By Alicia Buller
Managing data has become one of the most pressing challenges IT managers face, says Nick Bunyan, vice chairman of the Storage Networking Industry Association, UK (SNIA).
Managing data has become one of the most pressing challenges IT managers face, says Nick Bunyan, vice chairman of the Storage Networking Industry Association, UK (SNIA). “The largest overhead for most organisations is the staffing and costs associated with controlling data storage,” he adds.
This issue has been compounded as more enterprises establish storage area networks (SANs), which can be difficult to manage. Though interoperability of SAN hardware and software is improving, micro-managing all the pieces of the SAN and keeping the network running smoothly is a challenging task without full automation.
A further imperative to automated data storage is recovery and disaster prevention, says Bunyan. With businesses becoming more reliant on electronically stored data, the spectre of loss of service and data looms ever larger. “Insurance policies alone cannot guard a company against the loss of customer loyalty, business reputation and public trust if they suffer a major IT blackout,” he says.
According to a recent Gartner report, the storage resource management (SRM) market will grow at a five-year compound annual growth rate (CAGR) of 24 % to reach US$849 million by 2007.
Storage Resource Management (SRM) has historically been seen as a passive activity centred on gathering and reporting information on disk usage at the array, file system and file level, says Bunyan. But SRM needs to do more than just identifying opportunities to clean up and reuse disk space. Storage administrators need powerful tools to help them handle larger amounts of storage more efficiently, but the real goal is to improve information storage availability.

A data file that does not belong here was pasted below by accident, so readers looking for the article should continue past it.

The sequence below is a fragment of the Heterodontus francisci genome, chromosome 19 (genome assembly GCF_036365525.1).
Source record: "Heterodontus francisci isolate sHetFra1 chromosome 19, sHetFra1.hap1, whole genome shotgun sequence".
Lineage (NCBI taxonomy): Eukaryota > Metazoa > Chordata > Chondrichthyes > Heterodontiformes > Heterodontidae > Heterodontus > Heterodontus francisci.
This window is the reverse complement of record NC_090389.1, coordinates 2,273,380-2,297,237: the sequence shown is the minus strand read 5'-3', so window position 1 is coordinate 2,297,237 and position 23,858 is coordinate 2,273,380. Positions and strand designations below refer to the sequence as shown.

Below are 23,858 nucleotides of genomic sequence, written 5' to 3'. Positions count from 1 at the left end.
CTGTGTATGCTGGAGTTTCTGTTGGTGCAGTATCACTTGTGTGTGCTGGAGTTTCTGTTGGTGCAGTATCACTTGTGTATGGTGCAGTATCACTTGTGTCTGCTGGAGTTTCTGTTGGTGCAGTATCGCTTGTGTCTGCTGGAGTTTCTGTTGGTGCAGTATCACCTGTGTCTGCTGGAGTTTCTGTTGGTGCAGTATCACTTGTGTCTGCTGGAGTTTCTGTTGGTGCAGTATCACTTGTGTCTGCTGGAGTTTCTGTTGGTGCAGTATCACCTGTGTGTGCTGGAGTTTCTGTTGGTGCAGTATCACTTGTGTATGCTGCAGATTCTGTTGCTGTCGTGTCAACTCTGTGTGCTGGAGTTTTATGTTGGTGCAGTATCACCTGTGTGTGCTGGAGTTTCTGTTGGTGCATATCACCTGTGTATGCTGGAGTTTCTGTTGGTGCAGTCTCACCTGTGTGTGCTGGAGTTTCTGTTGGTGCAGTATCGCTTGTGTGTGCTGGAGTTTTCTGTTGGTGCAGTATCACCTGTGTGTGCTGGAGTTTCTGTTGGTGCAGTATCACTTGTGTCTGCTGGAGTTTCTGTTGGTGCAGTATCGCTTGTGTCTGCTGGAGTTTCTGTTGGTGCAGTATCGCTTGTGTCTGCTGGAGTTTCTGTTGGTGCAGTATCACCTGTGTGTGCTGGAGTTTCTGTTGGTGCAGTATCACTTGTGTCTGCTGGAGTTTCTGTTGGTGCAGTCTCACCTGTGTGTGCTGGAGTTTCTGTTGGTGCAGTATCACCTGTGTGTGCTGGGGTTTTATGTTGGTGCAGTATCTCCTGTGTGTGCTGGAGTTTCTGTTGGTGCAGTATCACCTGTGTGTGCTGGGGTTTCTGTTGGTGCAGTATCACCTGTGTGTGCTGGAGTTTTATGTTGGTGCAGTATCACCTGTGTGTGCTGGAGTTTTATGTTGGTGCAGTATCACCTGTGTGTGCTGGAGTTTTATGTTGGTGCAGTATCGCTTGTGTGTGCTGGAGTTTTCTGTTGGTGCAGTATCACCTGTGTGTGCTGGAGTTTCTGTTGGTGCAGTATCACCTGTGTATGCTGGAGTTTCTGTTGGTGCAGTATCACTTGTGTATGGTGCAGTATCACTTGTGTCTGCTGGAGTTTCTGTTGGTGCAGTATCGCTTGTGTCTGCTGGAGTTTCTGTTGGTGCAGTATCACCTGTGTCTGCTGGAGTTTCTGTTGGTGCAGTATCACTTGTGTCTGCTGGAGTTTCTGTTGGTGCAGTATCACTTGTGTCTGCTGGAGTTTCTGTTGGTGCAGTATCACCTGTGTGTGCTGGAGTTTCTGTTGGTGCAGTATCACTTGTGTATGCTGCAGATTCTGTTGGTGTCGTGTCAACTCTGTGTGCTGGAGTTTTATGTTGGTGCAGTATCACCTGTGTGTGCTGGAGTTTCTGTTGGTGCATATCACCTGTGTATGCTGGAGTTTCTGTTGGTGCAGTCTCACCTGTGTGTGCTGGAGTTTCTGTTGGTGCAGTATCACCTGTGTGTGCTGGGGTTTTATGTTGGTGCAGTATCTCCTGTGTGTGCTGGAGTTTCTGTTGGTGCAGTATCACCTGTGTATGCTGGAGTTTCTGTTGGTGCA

In addition to preventing unnecessary downtime and identifying bottlenecks, storage administrators today need to find ways to use storage assets more cost-effectively. By incorporating policy engines and workflow capabilities into storage management products, companies can define what information they want to keep and where to store it. A simple example of this sort of policy-driven automation would be the deployment of a filter to prevent the storage of certain types of files, such as MP3 music files.
Policy-based management can also facilitate the communication between high-level applications to enable ‘automatic provisioning’, the ability to automate adding storage to an application that is reaching its current limit.
High-level management can also enable migration programmes to move files to meet a performance level, by ‘juggling’ priorities for classes of data — so that the most important data is also the most readily available.“Automation can clearly help to make information management more efficient and effective,” says Bunyan.